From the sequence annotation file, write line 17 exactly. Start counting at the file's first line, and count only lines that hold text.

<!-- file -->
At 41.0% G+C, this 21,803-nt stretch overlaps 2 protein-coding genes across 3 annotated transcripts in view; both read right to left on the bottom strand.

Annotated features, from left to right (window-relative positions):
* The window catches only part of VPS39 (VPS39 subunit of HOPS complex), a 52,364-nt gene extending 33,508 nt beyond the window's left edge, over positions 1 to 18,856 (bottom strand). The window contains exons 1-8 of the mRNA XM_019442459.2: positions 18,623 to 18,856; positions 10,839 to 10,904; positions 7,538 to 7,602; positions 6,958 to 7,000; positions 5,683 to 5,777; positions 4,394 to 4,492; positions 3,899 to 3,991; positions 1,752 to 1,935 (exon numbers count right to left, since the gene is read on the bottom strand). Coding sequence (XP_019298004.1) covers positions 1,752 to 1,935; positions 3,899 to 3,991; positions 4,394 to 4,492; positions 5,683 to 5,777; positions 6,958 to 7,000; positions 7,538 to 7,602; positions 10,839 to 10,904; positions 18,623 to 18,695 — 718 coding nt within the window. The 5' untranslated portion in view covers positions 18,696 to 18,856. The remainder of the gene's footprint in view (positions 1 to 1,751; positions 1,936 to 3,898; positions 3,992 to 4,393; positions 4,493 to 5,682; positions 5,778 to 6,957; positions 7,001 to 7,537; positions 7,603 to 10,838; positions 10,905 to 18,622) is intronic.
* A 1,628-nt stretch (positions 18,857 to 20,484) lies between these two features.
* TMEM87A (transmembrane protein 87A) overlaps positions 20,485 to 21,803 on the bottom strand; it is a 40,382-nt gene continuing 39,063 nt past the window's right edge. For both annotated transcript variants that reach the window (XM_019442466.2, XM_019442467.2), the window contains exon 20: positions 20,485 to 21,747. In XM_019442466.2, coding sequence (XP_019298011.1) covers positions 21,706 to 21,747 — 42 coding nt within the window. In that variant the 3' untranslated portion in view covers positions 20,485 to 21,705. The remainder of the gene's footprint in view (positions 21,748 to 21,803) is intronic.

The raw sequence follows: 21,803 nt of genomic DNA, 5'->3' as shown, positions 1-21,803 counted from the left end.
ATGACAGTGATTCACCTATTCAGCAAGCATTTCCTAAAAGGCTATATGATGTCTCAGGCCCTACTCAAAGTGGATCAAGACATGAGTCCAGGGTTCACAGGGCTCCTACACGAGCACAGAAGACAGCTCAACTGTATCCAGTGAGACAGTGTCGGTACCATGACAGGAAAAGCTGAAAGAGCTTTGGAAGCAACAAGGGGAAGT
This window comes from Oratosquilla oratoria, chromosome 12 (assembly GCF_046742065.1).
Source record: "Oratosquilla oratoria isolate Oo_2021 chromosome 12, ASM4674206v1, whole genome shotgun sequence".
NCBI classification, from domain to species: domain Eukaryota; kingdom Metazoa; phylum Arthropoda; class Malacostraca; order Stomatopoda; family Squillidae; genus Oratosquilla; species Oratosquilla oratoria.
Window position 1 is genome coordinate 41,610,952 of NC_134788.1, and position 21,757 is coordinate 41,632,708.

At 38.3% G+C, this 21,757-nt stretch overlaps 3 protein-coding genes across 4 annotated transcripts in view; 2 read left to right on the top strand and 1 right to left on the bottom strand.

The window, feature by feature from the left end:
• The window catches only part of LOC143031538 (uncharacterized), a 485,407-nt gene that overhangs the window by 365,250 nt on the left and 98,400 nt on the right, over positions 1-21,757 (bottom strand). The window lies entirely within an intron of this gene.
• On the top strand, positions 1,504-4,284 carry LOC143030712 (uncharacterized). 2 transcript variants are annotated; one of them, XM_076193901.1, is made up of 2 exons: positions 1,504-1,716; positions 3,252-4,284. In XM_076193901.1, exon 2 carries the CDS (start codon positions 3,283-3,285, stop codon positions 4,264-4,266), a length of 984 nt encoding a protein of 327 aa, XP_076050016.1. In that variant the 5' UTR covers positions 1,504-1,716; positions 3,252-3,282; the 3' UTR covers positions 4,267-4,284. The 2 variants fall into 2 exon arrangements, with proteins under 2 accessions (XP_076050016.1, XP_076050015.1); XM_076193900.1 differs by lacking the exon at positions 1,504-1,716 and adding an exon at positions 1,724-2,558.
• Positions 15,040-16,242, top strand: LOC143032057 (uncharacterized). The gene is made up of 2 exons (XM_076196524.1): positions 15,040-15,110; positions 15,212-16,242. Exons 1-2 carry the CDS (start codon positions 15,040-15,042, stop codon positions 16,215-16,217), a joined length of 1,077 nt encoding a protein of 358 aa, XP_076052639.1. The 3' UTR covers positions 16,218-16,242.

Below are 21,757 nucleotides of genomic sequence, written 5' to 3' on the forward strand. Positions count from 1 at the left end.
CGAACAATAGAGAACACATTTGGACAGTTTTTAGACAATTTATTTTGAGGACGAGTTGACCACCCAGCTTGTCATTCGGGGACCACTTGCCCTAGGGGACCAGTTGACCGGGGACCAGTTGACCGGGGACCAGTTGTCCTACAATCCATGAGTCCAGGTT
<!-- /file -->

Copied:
Below are 21,757 nucleotides of genomic sequence, written 5' to 3' on the forward strand. Positions count from 1 at the left end.